The Houston Rockets may believe they have the pieces to contend for a championship this season. Even with their current list of injuries, the Rockets are still strong. But that doesn’t mean a deal can’t be done to solidify or strengthen their position. Any team with James Harden and Clint Capela has a chance, but the Rockets could go into the playoffs different without Chris Paul.
Paul, despite his Hall of Fame resume, has not been one of the players a team could count on come crunch time. The Rockets brought him over from Los Angeles last season in hopes he was the missing link. Needless to say, it didn’t happen. Paul managed to make it to the Western Conference Finals before giving way to another playoff injury. The results. The Rockets were beaten by the Warriors in seven games.
For Paul fans, this is nothing new. His time spent with the Clippers mirrored exactly what happened with the Rockets. Throughout the regular season, he’s money. But when it comes down to championship play, his body betrays him. On that reason alone, the Houston Rockets should look to move Chris Paul.
I know, getting rid of a player with his resume, and one who averages 15.6 pots and 8.0 assists per seems ludicrous, but look harder and it goes beyond his contributions. Paul is on the books this season for $35 million and another $79 million for the next two seasons. Is he worth that? No. Another thing to factor in besides his health and drop in production is his age. Paul will be 35 and that’s before his Player Option kicks in in 2021.
Now is the time to move him and the Rockets are prepared just in case Daryl Morey has to make that tough call.
With Paul out, the Rockets have found a way to right the ship this year. James Harden is versatile enough to play the PG position and so is Eric Gordon. To make the case stronger, the Rockets also signed Austin Rivers for spot duty. This season, Paul has played in 26 games. That’s half of what the Rockets have played already. He’s not reliable.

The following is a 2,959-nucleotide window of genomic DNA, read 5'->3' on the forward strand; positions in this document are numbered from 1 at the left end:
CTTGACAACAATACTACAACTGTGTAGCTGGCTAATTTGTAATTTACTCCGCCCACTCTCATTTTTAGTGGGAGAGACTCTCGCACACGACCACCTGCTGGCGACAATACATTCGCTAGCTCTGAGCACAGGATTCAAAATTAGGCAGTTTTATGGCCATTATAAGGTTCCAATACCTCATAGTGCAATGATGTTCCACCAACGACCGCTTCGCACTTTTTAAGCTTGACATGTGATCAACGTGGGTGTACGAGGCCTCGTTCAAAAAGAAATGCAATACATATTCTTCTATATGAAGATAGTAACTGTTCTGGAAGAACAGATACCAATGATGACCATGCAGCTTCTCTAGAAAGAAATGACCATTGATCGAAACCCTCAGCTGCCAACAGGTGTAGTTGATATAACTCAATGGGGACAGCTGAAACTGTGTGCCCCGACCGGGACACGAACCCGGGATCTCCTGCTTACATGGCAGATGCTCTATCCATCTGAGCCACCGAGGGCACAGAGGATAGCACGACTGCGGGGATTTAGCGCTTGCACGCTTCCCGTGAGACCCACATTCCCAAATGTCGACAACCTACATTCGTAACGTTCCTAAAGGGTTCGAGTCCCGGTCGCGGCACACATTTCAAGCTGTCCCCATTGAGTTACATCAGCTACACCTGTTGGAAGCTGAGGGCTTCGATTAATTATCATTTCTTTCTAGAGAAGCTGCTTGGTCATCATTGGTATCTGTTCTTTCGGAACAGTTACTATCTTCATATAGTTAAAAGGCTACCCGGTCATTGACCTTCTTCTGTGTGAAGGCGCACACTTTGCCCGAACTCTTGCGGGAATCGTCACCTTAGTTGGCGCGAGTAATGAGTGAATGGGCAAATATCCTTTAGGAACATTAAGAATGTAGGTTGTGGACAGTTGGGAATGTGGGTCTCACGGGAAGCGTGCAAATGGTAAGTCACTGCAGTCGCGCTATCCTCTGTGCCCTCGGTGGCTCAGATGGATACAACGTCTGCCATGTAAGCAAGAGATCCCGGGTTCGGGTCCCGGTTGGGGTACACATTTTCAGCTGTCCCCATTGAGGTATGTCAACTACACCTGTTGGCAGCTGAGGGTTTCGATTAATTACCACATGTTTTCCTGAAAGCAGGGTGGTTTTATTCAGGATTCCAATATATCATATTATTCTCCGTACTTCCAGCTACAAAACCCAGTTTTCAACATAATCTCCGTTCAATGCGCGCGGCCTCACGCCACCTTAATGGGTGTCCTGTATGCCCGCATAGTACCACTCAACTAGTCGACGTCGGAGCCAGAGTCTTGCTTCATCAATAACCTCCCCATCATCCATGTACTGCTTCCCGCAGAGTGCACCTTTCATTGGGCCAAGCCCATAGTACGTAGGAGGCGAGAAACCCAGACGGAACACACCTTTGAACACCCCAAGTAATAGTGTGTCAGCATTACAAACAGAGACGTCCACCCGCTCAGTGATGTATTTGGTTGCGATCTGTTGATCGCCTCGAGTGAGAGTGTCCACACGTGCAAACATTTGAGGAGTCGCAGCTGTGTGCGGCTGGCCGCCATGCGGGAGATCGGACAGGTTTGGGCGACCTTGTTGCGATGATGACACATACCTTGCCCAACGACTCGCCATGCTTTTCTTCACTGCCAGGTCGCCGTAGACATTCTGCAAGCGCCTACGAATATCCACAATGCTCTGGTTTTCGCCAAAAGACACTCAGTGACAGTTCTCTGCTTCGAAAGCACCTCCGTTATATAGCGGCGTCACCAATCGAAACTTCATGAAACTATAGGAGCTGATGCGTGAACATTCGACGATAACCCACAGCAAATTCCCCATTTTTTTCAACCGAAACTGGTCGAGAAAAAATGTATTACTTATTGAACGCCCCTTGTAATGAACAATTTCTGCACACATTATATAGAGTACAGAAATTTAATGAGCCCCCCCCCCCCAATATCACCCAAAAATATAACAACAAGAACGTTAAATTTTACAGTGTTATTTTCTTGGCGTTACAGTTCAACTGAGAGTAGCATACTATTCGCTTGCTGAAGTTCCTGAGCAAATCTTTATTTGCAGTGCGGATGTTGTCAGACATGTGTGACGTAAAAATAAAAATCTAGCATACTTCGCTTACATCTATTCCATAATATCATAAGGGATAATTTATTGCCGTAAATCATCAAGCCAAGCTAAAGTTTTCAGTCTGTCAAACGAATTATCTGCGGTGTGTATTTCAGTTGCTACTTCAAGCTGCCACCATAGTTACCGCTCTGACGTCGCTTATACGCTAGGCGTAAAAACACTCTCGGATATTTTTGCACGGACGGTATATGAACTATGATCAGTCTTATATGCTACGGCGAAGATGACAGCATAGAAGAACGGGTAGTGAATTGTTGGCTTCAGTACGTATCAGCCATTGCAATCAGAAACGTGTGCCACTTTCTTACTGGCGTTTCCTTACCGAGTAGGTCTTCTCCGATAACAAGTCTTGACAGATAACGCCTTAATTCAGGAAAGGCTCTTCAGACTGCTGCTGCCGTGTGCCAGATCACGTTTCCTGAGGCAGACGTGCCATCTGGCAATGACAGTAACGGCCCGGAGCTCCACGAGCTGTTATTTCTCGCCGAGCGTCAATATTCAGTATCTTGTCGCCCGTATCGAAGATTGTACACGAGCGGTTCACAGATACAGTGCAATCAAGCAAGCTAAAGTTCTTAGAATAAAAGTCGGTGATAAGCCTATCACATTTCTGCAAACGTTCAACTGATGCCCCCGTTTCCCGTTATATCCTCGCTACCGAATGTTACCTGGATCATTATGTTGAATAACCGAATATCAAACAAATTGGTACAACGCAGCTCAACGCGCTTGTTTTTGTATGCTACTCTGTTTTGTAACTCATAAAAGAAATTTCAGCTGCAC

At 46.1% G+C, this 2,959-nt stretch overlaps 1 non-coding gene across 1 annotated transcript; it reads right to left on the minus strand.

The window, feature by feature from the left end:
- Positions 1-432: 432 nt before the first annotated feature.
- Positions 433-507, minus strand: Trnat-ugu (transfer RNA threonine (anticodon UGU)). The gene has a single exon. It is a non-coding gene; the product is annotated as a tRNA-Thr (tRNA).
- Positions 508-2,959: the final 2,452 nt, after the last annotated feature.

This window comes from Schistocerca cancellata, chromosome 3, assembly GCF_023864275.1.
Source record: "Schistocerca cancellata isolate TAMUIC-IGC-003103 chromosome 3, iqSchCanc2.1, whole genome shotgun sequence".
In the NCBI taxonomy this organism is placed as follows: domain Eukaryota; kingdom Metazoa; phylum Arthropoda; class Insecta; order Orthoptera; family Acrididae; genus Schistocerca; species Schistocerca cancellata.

If the Rockets were to move him, he still holds some value. A team like the New Orleans Pelicans could use his services. With that, the Rockets could get valuable bench players or possibly even a good solid starter plus draft picks. But best of all, they could shed that huge salary and go for a player like Kawhi Leonard, Kristaps Porzingis or even DeMarcus Cousins next season. Their current core of players are young and will be cheaper than what they’re currently paying a player seeing the end of his time in the league.
While it’s about the now for the Rockets, it’s also about the future. This team is loaded enough to win. Paul’s presence does not guarantee a championship. Where they may struggle a bit is ball movement. Harden is a scorer. While he does average 8.0 assists per game, he’s also hoisting up 23.9 FGA’s as well. There needs to be a balance.
The Rockets are ranked 28th in assists. While Paul’s court vision can help, he’s not the only option. Gordon is a solid ball handler and so is Rivers. If Mike D’ Antoni envisions a dynamic offense he can dial it up a notch with a three-guard lineup of Rivers, Harden, and Gordon to pair with P.J. Tucker and Capela.
By moving Paul, the Rockets could walk away with a solid backup to Capela and then focus their attention on future draft picks. While moving a player like Gordon or Tucker will be more appealing to other teams, the Rockets should have their focus on what’s beyond 2019. Paul’s age and his contract could turn out to be like Gordon Hayward and his with the Boston Celtics.
The initial thought behind the signings was good but the results would have been the same if neither player was with their respective teams. Putting Chris Paul on the block may seem a bit rushed and panicky but it’s the best option the Rockets have for winning.